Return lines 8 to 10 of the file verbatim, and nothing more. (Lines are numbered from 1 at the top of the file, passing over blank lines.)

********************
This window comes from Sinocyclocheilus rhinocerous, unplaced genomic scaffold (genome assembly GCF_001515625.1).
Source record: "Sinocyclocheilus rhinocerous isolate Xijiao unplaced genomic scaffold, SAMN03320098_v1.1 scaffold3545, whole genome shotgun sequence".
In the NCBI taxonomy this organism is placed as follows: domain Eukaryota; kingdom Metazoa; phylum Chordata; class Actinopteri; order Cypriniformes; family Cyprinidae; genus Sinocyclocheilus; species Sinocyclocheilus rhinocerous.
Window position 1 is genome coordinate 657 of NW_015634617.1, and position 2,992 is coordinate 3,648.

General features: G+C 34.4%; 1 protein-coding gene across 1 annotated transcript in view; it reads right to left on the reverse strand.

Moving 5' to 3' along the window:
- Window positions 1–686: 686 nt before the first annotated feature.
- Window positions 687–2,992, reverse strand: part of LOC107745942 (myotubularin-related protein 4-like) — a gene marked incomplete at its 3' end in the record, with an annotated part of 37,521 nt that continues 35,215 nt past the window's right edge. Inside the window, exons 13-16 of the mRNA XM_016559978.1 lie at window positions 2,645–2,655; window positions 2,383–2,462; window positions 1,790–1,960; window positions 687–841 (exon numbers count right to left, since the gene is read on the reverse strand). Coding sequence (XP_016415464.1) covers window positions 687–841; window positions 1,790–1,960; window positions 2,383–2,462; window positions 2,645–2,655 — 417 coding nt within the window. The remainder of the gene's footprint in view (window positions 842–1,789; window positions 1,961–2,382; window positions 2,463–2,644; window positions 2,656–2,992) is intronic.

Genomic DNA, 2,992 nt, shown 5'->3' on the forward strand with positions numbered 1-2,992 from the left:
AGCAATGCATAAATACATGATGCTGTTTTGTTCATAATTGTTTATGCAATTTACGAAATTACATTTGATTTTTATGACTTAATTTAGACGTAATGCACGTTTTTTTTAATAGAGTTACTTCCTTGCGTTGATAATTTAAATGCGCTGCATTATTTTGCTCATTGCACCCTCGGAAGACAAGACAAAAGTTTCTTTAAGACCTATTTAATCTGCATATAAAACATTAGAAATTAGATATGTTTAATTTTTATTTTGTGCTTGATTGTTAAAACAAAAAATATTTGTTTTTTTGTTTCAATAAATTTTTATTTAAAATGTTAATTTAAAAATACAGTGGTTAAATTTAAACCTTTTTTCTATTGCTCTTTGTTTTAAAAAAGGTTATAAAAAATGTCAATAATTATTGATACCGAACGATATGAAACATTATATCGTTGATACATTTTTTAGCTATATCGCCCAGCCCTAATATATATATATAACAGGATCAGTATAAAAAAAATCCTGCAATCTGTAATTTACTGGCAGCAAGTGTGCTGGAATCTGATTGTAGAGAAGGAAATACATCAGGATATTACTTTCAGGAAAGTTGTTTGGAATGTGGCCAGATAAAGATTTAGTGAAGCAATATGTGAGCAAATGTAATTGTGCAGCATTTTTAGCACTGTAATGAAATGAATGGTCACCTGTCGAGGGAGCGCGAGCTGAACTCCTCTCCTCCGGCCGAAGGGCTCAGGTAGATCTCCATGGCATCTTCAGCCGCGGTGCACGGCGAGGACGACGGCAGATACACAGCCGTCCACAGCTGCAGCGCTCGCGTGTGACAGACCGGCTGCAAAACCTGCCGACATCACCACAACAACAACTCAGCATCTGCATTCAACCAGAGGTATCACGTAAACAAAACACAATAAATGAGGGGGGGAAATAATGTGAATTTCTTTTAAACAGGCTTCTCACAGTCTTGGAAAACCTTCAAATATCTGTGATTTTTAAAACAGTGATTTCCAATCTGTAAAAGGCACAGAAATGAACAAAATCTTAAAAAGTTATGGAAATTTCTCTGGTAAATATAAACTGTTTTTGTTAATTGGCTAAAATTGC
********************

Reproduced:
- Window positions 687–2,992, reverse strand: part of LOC107745942 (myotubularin-related protein 4-like) — a gene marked incomplete at its 3' end in the record, with an annotated part of 37,521 nt that continues 35,215 nt past the window's right edge. Inside the window, exons 13-16 of the mRNA XM_016559978.1 lie at window positions 2,645–2,655; window positions 2,383–2,462; window positions 1,790–1,960; window positions 687–841 (exon numbers count right to left, since the gene is read on the reverse strand). Coding sequence (XP_016415464.1) covers window positions 687–841; window positions 1,790–1,960; window positions 2,383–2,462; window positions 2,645–2,655 — 417 coding nt within the window. The remainder of the gene's footprint in view (window positions 842–1,789; window positions 1,961–2,382; window positions 2,463–2,644; window positions 2,656–2,992) is intronic.

Genomic DNA, 2,992 nt, shown 5'->3' on the forward strand with positions numbered 1-2,992 from the left:
AGCAATGCATAAATACATGATGCTGTTTTGTTCATAATTGTTTATGCAATTTACGAAATTACATTTGATTTTTATGACTTAATTTAGACGTAATGCACGTTTTTTTTAATAGAGTTACTTCCTTGCGTTGATAATTTAAATGCGCTGCATTATTTTGCTCATTGCACCCTCGGAAGACAAGACAAAAGTTTCTTTAAGACCTATTTAATCTGCATATAAAACATTAGAAATTAGATATGTTTAATTTTTATTTTGTGCTTGATTGTTAAAACAAAAAATATTTGTTTTTTTGTTTCAATAAATTTTTATTTAAAATGTTAATTTAAAAATACAGTGGTTAAATTTAAACCTTTTTTCTATTGCTCTTTGTTTTAAAAAAGGTTATAAAAAATGTCAATAATTATTGATACCGAACGATATGAAACATTATATCGTTGATACATTTTTTAGCTATATCGCCCAGCCCTAATATATATATATAACAGGATCAGTATAAAAAAAATCCTGCAATCTGTAATTTACTGGCAGCAAGTGTGCTGGAATCTGATTGTAGAGAAGGAAATACATCAGGATATTACTTTCAGGAAAGTTGTTTGGAATGTGGCCAGATAAAGATTTAGTGAAGCAATATGTGAGCAAATGTAATTGTGCAGCATTTTTAGCACTGTAATGAAATGAATGGTCACCTGTCGAGGGAGCGCGAGCTGAACTCCTCTCCTCCGGCCGAAGGGCTCAGGTAGATCTCCATGGCATCTTCAGCCGCGGTGCACGGCGAGGACGACGGCAGATACACAGCCGTCCACAGCTGCAGCGCTCGCGTGTGACAGACCGGCTGCAAAACCTGCCGACATCACCACAACAACAACTCAGCATCTGCATTCAACCAGAGGTATCACGTAAACAAAACACAATAAATGAGGGGGGGAAATAATGTGAATTTCTTTTAAACAGGCTTCTCACAGTCTTGGAAAACCTTCAAATATCTGTGATTTTTAAAACAGTGATTTCCAATCTGTAAAAGGCACAGAAATGAACAAAATCTTAAAAAGTTATGGAAATTTCTCTGGTAAATATAAACTGTTTTTGTTAATTGGCTAAAATTGC